Cask Ale Basics – Get To Know the Original Draught Beer

Cask ale: two words that can elicit confusion and misunderstanding, even among the beer world. Many people have heard of it, but maybe they didn’t get the full story on the beer goodness that is cask ale. Our aim with this post today is to clarify any misconceptions about one of the oldest forms of beer and convince you to try it when the opportunity arises.

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What is Cask Ale?

Also known as real ale, cask ale is an unfiltered, unpasteurized form of beer that undergoes a second fermentation process inside a cask – hence the name. The way it’s stored in the cask changes the flavor and makeup of the alcohol. Because it’s not filtered, there’s more time for the ale to soak up all the flavors. This has given cask ale the accurate reputation for being more aromatic in nature.

The beer-making process is the same as any other up until the ale is placed in the container. Once the beer is inside the vessel, the second fermentation occurs. A little yeast acts as the jumpstart for this process that will ultimately carbonate the beer. Sometimes sugar or extra hops are added to help ensure the beer does carbonate and clear up. It can take from a couple days to 2 weeks to serve the cask ale. It’s ready to be consumed when the yeast or remaining deposit settles to the bottom of the container. This live yeast that’s a part of the cask ale is what makes it vastly different from regular lager, and for this reason it’s highly perishable.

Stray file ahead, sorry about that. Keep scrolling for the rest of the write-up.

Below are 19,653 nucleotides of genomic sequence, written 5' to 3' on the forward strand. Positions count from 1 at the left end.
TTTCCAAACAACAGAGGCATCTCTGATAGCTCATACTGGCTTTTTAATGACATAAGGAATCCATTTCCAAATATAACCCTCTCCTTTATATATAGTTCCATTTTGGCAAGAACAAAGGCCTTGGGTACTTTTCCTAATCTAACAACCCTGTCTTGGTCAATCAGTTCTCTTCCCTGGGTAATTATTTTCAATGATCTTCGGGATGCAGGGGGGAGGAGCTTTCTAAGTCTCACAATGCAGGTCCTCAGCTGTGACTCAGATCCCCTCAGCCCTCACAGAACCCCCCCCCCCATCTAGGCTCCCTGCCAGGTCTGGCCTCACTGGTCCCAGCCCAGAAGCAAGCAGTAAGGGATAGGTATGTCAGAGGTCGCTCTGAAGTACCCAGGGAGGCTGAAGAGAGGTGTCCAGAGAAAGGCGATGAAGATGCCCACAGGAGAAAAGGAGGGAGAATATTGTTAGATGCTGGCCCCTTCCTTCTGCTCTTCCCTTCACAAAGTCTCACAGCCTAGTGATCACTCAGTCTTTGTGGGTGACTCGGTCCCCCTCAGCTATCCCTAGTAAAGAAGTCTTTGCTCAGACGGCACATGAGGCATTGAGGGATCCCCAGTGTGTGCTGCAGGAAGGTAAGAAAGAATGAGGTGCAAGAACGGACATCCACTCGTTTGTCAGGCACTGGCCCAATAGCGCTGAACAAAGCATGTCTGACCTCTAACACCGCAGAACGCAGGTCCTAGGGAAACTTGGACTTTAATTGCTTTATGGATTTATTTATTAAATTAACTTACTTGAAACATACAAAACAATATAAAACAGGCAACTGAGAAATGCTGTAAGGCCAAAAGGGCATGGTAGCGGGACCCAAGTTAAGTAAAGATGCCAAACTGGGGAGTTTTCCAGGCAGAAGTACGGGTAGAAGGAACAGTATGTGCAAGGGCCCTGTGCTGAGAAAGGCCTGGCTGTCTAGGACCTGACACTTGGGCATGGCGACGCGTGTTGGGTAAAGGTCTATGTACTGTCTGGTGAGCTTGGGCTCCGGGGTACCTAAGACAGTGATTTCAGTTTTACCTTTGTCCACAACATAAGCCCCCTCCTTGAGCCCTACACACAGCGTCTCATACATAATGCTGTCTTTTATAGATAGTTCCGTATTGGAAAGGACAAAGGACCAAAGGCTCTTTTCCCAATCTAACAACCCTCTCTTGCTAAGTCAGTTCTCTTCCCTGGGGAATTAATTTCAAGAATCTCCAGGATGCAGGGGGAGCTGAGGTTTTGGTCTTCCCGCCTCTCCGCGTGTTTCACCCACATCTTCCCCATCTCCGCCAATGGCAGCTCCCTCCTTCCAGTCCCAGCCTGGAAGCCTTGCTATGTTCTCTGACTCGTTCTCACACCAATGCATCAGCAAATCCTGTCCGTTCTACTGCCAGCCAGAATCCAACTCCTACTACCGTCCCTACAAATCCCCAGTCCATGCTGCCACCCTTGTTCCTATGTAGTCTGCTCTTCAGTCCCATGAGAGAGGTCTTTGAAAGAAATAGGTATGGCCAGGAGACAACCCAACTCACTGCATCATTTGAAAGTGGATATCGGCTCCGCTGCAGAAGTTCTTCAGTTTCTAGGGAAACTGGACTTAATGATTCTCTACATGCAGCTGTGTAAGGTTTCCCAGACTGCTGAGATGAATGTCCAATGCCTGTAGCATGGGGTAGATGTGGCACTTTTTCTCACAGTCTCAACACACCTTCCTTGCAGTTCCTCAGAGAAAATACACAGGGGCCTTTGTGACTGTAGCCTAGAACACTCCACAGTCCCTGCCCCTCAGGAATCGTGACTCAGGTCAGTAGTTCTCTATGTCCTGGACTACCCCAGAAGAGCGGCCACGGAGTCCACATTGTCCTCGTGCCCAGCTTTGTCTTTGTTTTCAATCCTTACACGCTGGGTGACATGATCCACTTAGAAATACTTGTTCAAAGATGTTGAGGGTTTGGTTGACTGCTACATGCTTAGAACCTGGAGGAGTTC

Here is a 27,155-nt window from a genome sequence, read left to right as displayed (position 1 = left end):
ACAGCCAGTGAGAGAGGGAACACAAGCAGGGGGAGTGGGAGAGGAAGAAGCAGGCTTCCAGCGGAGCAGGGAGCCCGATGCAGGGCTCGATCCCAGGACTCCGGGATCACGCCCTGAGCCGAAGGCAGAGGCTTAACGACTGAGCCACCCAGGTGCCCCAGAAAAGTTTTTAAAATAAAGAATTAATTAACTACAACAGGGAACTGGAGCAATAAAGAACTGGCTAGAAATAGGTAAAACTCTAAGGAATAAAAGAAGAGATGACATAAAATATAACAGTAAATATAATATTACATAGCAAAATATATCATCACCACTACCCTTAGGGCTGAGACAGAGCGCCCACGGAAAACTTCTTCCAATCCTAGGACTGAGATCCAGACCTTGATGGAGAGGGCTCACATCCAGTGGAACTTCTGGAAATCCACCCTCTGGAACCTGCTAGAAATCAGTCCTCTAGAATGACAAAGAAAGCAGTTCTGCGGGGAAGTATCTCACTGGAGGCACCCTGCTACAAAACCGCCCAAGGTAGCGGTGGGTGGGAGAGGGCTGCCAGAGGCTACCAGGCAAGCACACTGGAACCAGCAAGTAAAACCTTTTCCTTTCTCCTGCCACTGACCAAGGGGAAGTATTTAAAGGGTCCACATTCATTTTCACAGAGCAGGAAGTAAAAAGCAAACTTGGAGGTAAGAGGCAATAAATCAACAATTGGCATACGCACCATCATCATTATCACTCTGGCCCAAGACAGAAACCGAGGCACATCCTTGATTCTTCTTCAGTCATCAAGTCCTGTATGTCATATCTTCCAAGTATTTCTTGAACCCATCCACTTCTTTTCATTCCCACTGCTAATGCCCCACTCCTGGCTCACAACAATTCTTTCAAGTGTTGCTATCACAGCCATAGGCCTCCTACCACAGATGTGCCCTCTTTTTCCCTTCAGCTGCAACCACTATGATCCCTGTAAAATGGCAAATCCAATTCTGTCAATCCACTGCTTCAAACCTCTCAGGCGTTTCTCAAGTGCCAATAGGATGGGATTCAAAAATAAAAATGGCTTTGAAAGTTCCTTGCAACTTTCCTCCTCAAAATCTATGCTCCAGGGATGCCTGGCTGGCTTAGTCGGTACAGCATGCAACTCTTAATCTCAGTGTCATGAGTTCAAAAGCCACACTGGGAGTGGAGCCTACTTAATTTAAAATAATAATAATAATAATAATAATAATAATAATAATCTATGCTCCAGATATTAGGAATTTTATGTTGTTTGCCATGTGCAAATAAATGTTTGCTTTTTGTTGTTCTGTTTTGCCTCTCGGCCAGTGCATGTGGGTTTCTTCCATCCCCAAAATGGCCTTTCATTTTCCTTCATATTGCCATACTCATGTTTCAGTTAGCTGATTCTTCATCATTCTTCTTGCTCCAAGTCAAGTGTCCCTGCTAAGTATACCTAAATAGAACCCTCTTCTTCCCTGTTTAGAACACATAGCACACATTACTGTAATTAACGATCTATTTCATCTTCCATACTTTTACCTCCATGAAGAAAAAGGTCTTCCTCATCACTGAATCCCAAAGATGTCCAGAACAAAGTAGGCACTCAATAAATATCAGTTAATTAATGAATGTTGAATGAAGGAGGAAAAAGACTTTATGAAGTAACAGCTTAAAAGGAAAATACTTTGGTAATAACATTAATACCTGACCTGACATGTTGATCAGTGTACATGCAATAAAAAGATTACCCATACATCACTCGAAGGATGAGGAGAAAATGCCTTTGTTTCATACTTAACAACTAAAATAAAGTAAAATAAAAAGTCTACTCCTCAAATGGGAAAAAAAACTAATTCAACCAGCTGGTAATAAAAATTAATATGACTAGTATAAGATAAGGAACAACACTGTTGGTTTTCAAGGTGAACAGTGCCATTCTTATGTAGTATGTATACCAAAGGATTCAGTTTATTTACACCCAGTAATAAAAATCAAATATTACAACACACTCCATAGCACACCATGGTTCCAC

How is it Served?

The way it’s dispensed is crucial to the positive or negative experience someone may have with cask ale.  A lot of misconceptions come from a bad tasting that can most likely be attributed to bad dispensing.  As mentioned before, since real ale contains live yeast it should be consumed fairly quickly upon tapping the cask.  If it’s not drunk within a small window (no more than 48 hours is our recommendation) people can claim the ale is murky or flat.  It’s crucial that cask ale is stored at the proper temperature, because common complaints about it state that the draught was too warm.  The ideal temperature is between 50 and 55º F and should by no means reach room temperature.

Keeping these points in mind, it’s time to tap the cask.  There are two ways to do this: you can either dispense the ale with a beer engine or a cask tap . For most of us, the cask tap is the way to go as it’s a low-cost tool and uses the force of gravity to tap the ale. A faucet is hammered into a keystone of the barrel and then from there the cask ale is dispensed with a helpful push from gravity.  The only time a beer engine is necessary is for a commercial setting, otherwise the cask tap will do the job.

Get Drinking Your Own Cask Ale

Now that you know more about real ale, it’s time to get going and try it out!  Here at KegWorks we sell all the essential cask ale tools needed to store and serve this beer. A few key supplies are listed below:






Shop All Cask Ale Supplies

Any further questions on cask ale or how to properly dispense it?  Leave a comment on this blog post below!

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